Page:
3. Students will then compare two primary sources written by European Colonists that express their perspectives on Native Americans. Students will compare the sources and create their own secondary source drawings based off these eye-witness accounts.
4. Students will then analyze drawings of Native Americans created by European Colonists and compare them to the written sources they have read and their own drawings.
5. Students will then learn about the Native Americans by observing the objects they would have used on a day to day basis.
6. The lesson closes with a discussion about the challenges and benefits of using primary sources.

Objectives

•Students will explore the nature of primary sources and will practice the skills needed to identify and analyze a primary source.
•Students will examine the concepts of perspective and reliability.
•Students will learn about the Eastern Woodland Indians living in Maryland in 1634.
•Students will be exposed to primary sources and artifacts from the Maryland Historical Society’s collection.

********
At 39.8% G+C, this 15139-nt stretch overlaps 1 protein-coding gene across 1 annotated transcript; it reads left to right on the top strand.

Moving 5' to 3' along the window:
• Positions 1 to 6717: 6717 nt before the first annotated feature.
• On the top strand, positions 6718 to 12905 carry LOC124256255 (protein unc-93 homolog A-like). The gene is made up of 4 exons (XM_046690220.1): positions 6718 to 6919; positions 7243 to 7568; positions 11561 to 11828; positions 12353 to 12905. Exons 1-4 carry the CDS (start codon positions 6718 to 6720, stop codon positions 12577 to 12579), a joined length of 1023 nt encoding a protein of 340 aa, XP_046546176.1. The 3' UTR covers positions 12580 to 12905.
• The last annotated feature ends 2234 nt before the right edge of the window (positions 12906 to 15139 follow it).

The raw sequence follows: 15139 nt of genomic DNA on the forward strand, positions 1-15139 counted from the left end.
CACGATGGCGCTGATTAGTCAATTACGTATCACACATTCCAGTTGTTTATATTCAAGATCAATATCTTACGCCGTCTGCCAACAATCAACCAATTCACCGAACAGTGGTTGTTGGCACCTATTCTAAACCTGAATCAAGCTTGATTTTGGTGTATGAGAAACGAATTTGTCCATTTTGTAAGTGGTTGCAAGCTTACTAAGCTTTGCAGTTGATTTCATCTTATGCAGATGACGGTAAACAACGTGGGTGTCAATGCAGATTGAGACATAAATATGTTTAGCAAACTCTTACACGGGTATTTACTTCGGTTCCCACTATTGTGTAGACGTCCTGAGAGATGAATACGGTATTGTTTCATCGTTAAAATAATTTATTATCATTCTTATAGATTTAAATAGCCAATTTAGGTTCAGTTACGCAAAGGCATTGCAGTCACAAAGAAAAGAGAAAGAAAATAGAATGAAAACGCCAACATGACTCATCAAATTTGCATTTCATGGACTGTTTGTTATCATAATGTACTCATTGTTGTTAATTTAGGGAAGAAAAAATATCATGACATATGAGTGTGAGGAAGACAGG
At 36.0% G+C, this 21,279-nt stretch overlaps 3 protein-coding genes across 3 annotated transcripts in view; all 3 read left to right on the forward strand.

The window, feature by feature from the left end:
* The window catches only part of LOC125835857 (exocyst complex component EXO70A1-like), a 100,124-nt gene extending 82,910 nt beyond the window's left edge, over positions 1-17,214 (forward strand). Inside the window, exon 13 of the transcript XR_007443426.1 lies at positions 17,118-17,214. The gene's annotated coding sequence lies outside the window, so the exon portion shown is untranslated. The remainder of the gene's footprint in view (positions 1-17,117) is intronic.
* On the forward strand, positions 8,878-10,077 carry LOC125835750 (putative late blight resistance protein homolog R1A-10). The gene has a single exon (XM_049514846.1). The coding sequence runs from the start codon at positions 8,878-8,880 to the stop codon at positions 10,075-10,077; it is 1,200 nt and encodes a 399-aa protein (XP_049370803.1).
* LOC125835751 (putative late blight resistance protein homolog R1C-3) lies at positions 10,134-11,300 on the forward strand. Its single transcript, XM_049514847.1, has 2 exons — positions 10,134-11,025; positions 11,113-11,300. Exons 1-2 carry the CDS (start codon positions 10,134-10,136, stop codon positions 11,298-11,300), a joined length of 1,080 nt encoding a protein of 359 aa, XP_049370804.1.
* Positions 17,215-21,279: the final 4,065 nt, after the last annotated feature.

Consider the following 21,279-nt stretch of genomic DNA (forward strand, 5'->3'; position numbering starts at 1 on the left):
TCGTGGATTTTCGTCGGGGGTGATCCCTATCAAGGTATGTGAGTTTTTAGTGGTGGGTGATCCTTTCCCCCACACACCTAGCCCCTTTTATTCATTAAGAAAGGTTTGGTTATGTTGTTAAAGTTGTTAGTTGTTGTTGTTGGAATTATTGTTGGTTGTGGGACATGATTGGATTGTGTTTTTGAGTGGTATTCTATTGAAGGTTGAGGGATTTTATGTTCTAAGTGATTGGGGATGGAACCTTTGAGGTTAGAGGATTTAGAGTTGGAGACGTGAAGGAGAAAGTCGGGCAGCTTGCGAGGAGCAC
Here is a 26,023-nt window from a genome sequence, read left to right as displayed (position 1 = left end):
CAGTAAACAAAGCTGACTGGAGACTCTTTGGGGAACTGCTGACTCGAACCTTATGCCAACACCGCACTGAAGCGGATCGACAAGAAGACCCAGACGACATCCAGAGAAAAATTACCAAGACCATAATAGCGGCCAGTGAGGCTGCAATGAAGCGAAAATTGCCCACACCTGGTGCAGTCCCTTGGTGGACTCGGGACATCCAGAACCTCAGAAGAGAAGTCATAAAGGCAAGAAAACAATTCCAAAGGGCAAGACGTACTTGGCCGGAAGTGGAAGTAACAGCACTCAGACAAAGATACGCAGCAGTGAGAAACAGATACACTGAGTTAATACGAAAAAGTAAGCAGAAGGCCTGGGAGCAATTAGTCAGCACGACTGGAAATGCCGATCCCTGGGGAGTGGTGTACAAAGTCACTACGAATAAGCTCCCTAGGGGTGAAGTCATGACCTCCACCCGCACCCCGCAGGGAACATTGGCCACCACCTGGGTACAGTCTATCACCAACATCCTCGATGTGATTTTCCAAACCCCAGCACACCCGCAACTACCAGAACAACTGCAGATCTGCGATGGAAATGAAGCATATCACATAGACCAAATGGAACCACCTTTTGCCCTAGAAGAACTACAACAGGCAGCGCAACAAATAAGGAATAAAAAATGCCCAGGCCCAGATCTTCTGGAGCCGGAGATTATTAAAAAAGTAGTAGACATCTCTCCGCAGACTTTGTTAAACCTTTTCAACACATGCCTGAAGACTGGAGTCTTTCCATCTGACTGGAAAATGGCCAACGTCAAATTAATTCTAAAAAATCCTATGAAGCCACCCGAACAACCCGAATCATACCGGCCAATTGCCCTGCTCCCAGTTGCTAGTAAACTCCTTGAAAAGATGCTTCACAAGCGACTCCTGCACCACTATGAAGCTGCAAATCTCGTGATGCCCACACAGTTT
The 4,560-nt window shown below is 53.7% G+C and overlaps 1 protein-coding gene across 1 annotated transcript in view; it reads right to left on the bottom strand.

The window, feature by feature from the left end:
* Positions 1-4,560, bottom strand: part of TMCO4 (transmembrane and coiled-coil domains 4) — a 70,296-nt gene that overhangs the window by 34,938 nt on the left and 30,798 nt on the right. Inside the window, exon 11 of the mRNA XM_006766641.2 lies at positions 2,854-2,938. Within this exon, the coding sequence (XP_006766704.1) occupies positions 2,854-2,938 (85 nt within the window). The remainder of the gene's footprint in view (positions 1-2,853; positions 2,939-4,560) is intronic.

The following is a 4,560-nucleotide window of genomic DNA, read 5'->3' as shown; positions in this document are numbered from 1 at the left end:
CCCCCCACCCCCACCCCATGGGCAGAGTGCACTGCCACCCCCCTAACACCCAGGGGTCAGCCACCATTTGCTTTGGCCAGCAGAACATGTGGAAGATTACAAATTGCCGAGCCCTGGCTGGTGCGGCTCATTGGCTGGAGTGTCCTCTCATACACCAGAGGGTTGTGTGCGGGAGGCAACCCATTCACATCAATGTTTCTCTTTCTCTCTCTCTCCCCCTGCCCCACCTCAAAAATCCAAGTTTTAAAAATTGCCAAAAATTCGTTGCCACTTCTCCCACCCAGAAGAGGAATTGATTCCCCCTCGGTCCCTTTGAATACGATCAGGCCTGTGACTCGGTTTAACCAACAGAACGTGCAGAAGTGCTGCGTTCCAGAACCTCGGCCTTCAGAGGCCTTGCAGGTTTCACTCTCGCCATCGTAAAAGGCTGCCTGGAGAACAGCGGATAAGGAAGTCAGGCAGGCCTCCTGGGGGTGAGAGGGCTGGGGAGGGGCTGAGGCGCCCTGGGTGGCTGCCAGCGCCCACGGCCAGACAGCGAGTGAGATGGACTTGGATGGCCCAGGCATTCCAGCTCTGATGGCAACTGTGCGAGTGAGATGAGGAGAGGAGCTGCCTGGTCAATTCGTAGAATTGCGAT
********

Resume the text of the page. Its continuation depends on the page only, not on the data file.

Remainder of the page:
Standards Alignment

National Standards

CCSS.ELA-LITERACY.5.RI.1 -- Read closely to determine what the text says explicitly and to make logical inferences from it; cite specific textual evidence when writing or speaking to support conclusions drawn from the text.
CCSS.ELA-LITERACY.5.RI.4 -- Interpret words and phrases as they are used in a text, including determining technical, connotative, and figurative meanings, and analyze how specific word choices shape meaning or tone.
CCSS.ELA-LITERACY.5.RI.6 -- Assess how point of view or purpose shapes the content and style of a text.
CCSS.ELA-LITERACY.5.RI.7 -- Integrate and evaluate content presented in diverse media and formats, including visually and quantitatively, as well as in words.
CCSS.ELA-LITERACY.5.SL.1 -- Prepare for and participate effectively in a range of conversations and collaborations with diverse partners, building on others’ ideas and expressing their own clearly and persuasively.
CCSS.ELA-LITERACY.5.SL.1b -- Prepare for and participate effectively in a range of conversations and collaborations with diverse partners, building on others’ ideas and expressing their own clearly and persuasively.
CCSS.ELA-LITERACY.5.SL.2 -- Integrate and evaluate information presented in diverse media and formats, including visually, quantitatively, and orally. This program can be adapted for various grade This program can be adapted for various grade levels. Outlined below are the 5th grade benchmarks and standards met by this program.